Building a SaaS Startup: How to Find the Right Market and Business Model

SaaS software, or software as a service, is one of the most popular business models today. It allows for very low overhead costs, meaning it can be profitable with relatively few users. Startups like Salesforce and Dropbox made their start using this model, and many more are following suit now. But finding the right market and the right business model in which to sell your SaaS software isn’t always easy. To help you out, here are some tips on how to build a SaaS startup from scratch with confidence in your market and your business model.

What is your market like?

Building a software startup doesn’t happen in isolation. While some people might hope that they can use their pure idea-power to conjure up enough users, not every entrepreneur has what it takes—or more importantly, time—to grow by themselves. This is where developers come in. Your success as an entrepreneur depends on understanding your market as well as your customers, which means you need developers who are constantly working to refine their offering or service so that they can properly respond to your needs and continue moving forward with your business model. A great place for you to start is by finding out how much it costs at a top SaaS development company near you… that way, you know what kind of budget you’re working with when planning your startup.

What are your competitors doing?

A few months ago I asked Alex (CEO at Bidsketch) how they were building their business. He told me that he didn’t know much about his competitors. We check out what they’re doing every once in a while, but we don’t really study them in detail. We don’t want to get wrapped up in what everyone else is doing; it will only distract us from making our own product as great as possible, without worrying about what anyone else is doing he said. This approach makes sense for many startups, especially when you have a relatively new market or technology where standards haven’t been set yet.

What are you capable of doing?

Finding your customers is easier said than done. Don’t be discouraged if you can’t attract clients right away. You might have to try out different markets until you find one that likes what you have to offer, so don’t be afraid of starting small. Take it one step at a time and don’t give up—you never know where your next customer will come from!

Who will be your customers?

While you may have an idea for a product, it might not appeal to your market. Think about who your customers are; what their needs are; what value they will get from your product. When you know how people in your target market think, act, and spend money, it’s much easier to craft a messaging strategy that appeals directly to them. This is also important because no matter how useful your product is, if you can’t sell it effectively, then you won’t make any money—and neither will anyone else.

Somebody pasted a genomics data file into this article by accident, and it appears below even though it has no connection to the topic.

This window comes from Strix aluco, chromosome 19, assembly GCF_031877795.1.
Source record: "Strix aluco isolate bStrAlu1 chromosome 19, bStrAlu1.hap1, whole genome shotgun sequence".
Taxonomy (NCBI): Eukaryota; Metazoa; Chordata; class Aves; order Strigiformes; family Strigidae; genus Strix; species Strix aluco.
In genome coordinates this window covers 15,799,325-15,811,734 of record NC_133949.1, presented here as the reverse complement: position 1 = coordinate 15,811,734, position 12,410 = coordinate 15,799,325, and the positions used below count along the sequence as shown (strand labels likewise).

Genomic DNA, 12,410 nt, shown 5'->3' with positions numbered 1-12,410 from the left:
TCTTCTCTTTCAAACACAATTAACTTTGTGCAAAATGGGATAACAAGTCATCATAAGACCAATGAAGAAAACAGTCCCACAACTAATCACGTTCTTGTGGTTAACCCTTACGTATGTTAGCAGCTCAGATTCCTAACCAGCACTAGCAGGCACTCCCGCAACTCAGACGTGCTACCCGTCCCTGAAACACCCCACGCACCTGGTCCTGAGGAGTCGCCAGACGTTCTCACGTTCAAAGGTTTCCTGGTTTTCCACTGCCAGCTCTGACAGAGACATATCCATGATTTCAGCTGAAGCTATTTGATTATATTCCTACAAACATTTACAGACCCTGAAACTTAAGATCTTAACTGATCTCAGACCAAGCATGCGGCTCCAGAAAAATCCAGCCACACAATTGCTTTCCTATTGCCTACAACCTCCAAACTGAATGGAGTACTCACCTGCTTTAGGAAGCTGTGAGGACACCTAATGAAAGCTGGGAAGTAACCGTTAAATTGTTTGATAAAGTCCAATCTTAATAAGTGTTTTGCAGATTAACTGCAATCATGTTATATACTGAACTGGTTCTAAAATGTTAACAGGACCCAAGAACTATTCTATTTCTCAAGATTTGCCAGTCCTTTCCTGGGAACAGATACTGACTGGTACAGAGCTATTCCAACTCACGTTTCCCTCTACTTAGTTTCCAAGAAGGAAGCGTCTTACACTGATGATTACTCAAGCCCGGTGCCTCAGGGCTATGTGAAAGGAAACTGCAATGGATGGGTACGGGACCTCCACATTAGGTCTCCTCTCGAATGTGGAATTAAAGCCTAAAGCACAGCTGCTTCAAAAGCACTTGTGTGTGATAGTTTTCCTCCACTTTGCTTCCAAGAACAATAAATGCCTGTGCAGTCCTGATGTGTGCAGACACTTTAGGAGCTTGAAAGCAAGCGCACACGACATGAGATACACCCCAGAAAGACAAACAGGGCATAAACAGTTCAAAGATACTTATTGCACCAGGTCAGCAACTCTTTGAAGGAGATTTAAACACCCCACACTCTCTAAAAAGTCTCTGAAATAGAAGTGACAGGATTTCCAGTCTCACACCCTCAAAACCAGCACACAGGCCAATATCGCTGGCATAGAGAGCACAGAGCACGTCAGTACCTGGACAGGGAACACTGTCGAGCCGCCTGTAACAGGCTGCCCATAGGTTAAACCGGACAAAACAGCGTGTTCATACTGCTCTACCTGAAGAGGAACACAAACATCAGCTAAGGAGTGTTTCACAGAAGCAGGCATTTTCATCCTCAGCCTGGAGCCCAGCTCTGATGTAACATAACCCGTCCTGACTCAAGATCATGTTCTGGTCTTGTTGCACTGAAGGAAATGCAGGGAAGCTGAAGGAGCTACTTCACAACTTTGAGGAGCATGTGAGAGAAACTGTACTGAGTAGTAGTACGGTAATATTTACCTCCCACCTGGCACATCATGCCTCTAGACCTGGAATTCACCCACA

Get feedback from users

If you’re building a product for users—and not just for yourself—don’t start building until you know who your customers are. That can be scary, but there are plenty of ways to get input without spending any money. Sites like Facebook, Twitter, Reddit, Hacker News, Product Hunt, Quora and Inbound will give you loads of opportunities to connect with potential users online. Use SurveyMonkey or Google Forms if you want their feedback in an offline format.

Come up with MVP (minimum viable product)

A minimum viable product, or MVP, is your first release of a new product. It’s stripped down in every way possible—you might not even have all your features finished! The idea is that you’re focusing on only what you need to build initially to learn from real customers as quickly as possible. An MVP helps businesses validate their business model; figure out how many people will pay for it; and get valuable feedback on their value proposition. So how do you come up with an MVP?

Avoid cutting corners

There are several ways to build your software, but if you want to build a business, don’t skimp on your product. If you’re not willing to spend enough time or money on development that it could create value for your customers, then don’t build at all. It may seem tempting when things get busy or you need money right away; however, every dollar spent on building something that will save your company $10 in cost-of-sales is an investment that will pay off down the road. Plus, entrepreneurs who rush their products into the market rarely end up seeing success—something they would have achieved had they built it right in the first place.


With dozens of cloud software development companies available, how do you choose one? It depends on your particular needs. If you’re just getting started with no funding and need basic software that doesn’t require much customization, then a general software company may be able to help. But if you are hoping for enterprise-level service or want custom-built applications that will scale over time as your company grows, an application development company specializing in SaaS is likely your best bet. You also need to decide whether building it yourself or outsourcing development will work best for your startup—or if some combination of both makes sense.


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